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Outbreak of ciguatera fish poisoning on a cargo ship in the port of hamburg.
J Travel Med. 2012 Jul; 19(4):238-42.JT

Abstract

BACKGROUND

Ciguatera fish poisoning is a travel-related illness characterized by a combination of gastrointestinal and neurological symptoms in persons who eat ciguatoxic seafood in endemic areas.

METHODS

In 2009, an outbreak of the disease on a refrigerator vessel in the port of Hamburg was investigated. The ship's crew fell ill after they ate fish from a catch in the Caribbean 2 weeks earlier. All 15 sailors on board were examined by port medical officers. Samples of blood and stool specimens were taken from symptomatic sailors. The frozen fish was secured for the prevention of further disease spreading and additional diagnostic tests.

RESULTS

All but one sailor ate the fish. The intoxication resulted in gastrointestinal or neurological symptoms in all 14 sailors who consumed the fish and persisted in varying degrees in 93% of sailors over at least 14 days. No fatality occurred, but two seamen were "unfit for duty" on the ship due to severity of symptoms. The diagnosis was supported by the fact that all seafarers who consumed the same reef fish, experienced typical signs, symptoms, and time course consistent with ciguatera fish poisoning. The fish from the catch in the Caribbean was identified as Caranx sexfasciatus (Bigeye Trevally) and Cephalopholis miniata (Red Grouper). An experimental assay later confirmed presence of the ciguatoxin in the fish.

CONCLUSIONS

Sailors are an occupational group at risk for ciguatera fish poisoning due to potentially unsafe food sources during international travel. Even if no fatality occurred, the disease affected marine operations due to high attack rates and chronicity of symptoms. Medical doctors must be aware that ciguatera fish poisoning is a risk for seafarers traveling in tropical and subtropical areas. Stocking of food in affected ports from safe sources, adequate training of ship cooks, and informing sailors about the risk of fishing are needed to prevent disease occurrence in seafarers in international trade and traffic.

Authors+Show Affiliations

Hamburg Port Health Center, Institute for Occupational and Maritime Medicine, University Medical Center Hamburg-Eppendorf, Seewartenstraβe 10, Hamburg, Germany. Clara.Schlaich@jhu.eduNo affiliation info availableNo affiliation info availableNo affiliation info available

Pub Type(s)

Journal Article

Language

eng

PubMed ID

22776385

Citation

Schlaich, Clara, et al. "Outbreak of Ciguatera Fish Poisoning On a Cargo Ship in the Port of Hamburg." Journal of Travel Medicine, vol. 19, no. 4, 2012, pp. 238-42.
Schlaich C, Hagelstein JG, Burchard GD, et al. Outbreak of ciguatera fish poisoning on a cargo ship in the port of hamburg. J Travel Med. 2012;19(4):238-42.
Schlaich, C., Hagelstein, J. G., Burchard, G. D., & Schmiedel, S. (2012). Outbreak of ciguatera fish poisoning on a cargo ship in the port of hamburg. Journal of Travel Medicine, 19(4), 238-42. https://doi.org/10.1111/j.1708-8305.2012.00619.x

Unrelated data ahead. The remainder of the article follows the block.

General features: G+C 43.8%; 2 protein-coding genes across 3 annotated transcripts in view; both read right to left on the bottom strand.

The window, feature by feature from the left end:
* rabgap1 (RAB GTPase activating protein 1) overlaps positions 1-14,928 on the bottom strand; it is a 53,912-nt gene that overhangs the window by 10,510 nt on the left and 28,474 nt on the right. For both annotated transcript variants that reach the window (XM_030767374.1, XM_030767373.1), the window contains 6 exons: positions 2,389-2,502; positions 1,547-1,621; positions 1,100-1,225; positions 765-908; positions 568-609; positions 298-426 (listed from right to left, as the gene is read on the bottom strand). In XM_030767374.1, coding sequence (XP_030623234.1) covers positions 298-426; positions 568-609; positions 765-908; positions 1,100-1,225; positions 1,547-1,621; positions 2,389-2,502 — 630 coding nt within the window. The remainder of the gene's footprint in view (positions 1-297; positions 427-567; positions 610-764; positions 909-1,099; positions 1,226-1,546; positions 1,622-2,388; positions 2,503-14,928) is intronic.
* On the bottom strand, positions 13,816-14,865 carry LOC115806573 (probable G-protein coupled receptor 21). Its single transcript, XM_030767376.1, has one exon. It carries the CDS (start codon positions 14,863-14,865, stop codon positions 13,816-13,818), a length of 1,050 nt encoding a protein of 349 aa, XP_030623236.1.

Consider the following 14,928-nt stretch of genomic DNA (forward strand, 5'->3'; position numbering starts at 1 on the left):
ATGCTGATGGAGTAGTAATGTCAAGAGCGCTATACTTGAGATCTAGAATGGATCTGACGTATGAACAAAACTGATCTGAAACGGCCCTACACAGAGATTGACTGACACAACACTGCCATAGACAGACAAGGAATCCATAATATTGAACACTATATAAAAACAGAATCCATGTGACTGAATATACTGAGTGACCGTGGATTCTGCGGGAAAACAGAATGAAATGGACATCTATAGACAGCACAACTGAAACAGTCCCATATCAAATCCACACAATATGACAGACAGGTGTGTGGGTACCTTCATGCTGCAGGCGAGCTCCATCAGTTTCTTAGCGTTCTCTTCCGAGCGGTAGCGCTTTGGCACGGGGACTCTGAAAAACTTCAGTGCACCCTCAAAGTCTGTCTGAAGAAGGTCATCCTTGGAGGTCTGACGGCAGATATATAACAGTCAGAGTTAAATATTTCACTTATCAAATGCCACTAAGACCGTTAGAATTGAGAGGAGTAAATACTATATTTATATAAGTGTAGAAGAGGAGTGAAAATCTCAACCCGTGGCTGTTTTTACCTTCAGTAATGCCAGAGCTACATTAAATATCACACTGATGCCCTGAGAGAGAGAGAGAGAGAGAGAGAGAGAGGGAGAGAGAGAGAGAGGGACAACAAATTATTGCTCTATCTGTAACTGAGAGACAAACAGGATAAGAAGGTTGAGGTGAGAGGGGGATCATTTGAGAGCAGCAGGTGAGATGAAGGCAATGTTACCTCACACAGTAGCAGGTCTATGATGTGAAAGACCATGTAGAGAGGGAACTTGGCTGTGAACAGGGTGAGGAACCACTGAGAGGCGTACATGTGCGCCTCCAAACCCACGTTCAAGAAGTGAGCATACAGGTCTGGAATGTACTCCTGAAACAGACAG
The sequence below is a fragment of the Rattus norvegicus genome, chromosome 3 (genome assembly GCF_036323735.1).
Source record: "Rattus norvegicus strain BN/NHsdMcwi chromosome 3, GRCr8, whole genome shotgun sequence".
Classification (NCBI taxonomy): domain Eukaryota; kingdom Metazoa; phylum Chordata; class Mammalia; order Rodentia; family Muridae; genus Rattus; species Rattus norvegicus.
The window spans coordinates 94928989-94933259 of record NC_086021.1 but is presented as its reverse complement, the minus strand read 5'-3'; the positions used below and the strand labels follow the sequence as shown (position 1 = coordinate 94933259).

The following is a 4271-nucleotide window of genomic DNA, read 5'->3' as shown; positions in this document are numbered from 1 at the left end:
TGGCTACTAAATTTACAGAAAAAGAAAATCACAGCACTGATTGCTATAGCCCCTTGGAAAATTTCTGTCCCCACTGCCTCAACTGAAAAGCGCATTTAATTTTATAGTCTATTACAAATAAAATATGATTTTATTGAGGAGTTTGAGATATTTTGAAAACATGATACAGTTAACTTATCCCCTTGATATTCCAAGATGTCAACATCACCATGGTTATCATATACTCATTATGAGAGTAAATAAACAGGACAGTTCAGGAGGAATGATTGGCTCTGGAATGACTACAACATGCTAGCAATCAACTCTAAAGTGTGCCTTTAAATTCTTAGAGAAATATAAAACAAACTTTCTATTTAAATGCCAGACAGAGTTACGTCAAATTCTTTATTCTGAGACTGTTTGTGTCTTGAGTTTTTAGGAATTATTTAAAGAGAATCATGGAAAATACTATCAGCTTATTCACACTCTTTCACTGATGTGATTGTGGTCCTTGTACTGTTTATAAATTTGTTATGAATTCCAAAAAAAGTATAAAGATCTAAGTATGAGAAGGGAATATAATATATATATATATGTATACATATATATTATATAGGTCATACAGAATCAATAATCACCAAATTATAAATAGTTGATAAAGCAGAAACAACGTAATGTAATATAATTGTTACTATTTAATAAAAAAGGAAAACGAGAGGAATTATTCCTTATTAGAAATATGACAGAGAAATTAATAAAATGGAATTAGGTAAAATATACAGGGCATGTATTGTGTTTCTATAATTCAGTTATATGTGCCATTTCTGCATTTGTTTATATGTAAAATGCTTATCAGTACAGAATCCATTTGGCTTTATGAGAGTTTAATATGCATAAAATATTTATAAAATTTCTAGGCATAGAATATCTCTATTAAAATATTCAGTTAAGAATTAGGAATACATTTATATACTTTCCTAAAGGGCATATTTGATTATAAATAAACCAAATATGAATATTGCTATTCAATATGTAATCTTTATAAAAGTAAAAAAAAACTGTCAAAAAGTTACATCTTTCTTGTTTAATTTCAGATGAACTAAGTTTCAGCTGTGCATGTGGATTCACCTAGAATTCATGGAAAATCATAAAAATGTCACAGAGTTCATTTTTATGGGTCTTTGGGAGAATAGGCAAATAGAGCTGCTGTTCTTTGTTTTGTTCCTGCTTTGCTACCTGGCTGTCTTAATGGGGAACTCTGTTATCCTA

Schlaich C, et al. Outbreak of Ciguatera Fish Poisoning On a Cargo Ship in the Port of Hamburg. J Travel Med. 2012;19(4):238-42. PubMed PMID: 22776385.
* Article titles in AMA citation format should be in sentence-case
TY - JOUR T1 - Outbreak of ciguatera fish poisoning on a cargo ship in the port of hamburg. AU - Schlaich,Clara, AU - Hagelstein,Jan-Gerd, AU - Burchard,Gerd-Dieter, AU - Schmiedel,Stefan, PY - 2012/7/11/entrez PY - 2012/7/11/pubmed PY - 2013/5/29/medline SP - 238 EP - 42 JF - Journal of travel medicine JO - J Travel Med VL - 19 IS - 4 N2 - BACKGROUND: Ciguatera fish poisoning is a travel-related illness characterized by a combination of gastrointestinal and neurological symptoms in persons who eat ciguatoxic seafood in endemic areas. METHODS: In 2009, an outbreak of the disease on a refrigerator vessel in the port of Hamburg was investigated. The ship's crew fell ill after they ate fish from a catch in the Caribbean 2 weeks earlier. All 15 sailors on board were examined by port medical officers. Samples of blood and stool specimens were taken from symptomatic sailors. The frozen fish was secured for the prevention of further disease spreading and additional diagnostic tests. RESULTS: All but one sailor ate the fish. The intoxication resulted in gastrointestinal or neurological symptoms in all 14 sailors who consumed the fish and persisted in varying degrees in 93% of sailors over at least 14 days. No fatality occurred, but two seamen were "unfit for duty" on the ship due to severity of symptoms. The diagnosis was supported by the fact that all seafarers who consumed the same reef fish, experienced typical signs, symptoms, and time course consistent with ciguatera fish poisoning. The fish from the catch in the Caribbean was identified as Caranx sexfasciatus (Bigeye Trevally) and Cephalopholis miniata (Red Grouper). An experimental assay later confirmed presence of the ciguatoxin in the fish. CONCLUSIONS: Sailors are an occupational group at risk for ciguatera fish poisoning due to potentially unsafe food sources during international travel. Even if no fatality occurred, the disease affected marine operations due to high attack rates and chronicity of symptoms. Medical doctors must be aware that ciguatera fish poisoning is a risk for seafarers traveling in tropical and subtropical areas. Stocking of food in affected ports from safe sources, adequate training of ship cooks, and informing sailors about the risk of fishing are needed to prevent disease occurrence in seafarers in international trade and traffic. SN - 1708-8305 UR - https://www.unboundmedicine.com/medline/citation/22776385/Outbreak_of_ciguatera_fish_poisoning_on_a_cargo_ship_in_the_port_of_hamburg_ L2 - https://academic.oup.com/jtm/article-lookup/doi/10.1111/j.1708-8305.2012.00619.x DB - PRIME DP - Unbound Medicine ER -